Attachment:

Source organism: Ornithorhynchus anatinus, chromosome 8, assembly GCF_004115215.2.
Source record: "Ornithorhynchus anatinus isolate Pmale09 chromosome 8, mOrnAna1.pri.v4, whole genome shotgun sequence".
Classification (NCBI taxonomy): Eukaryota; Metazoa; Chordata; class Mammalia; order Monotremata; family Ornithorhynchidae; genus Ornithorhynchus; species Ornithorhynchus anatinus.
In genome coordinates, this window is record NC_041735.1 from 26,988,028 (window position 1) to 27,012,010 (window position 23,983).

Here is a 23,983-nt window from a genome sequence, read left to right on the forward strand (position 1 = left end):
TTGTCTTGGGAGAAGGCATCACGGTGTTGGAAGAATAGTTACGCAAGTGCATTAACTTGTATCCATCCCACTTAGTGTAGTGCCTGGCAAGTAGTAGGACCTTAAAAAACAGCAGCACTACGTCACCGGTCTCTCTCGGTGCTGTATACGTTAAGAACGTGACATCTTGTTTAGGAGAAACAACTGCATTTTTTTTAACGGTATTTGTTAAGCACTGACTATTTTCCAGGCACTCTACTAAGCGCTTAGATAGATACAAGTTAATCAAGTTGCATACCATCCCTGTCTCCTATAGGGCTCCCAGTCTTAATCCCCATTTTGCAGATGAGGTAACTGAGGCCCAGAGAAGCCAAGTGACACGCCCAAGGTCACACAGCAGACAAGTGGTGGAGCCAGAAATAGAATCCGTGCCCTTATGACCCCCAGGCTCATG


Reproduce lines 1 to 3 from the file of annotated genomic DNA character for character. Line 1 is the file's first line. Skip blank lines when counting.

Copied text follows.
Source organism: Ornithorhynchus anatinus, chromosome 8, assembly GCF_004115215.2.
Source record: "Ornithorhynchus anatinus isolate Pmale09 chromosome 8, mOrnAna1.pri.v4, whole genome shotgun sequence".
Classification (NCBI taxonomy): Eukaryota; Metazoa; Chordata; class Mammalia; order Monotremata; family Ornithorhynchidae; genus Ornithorhynchus; species Ornithorhynchus anatinus.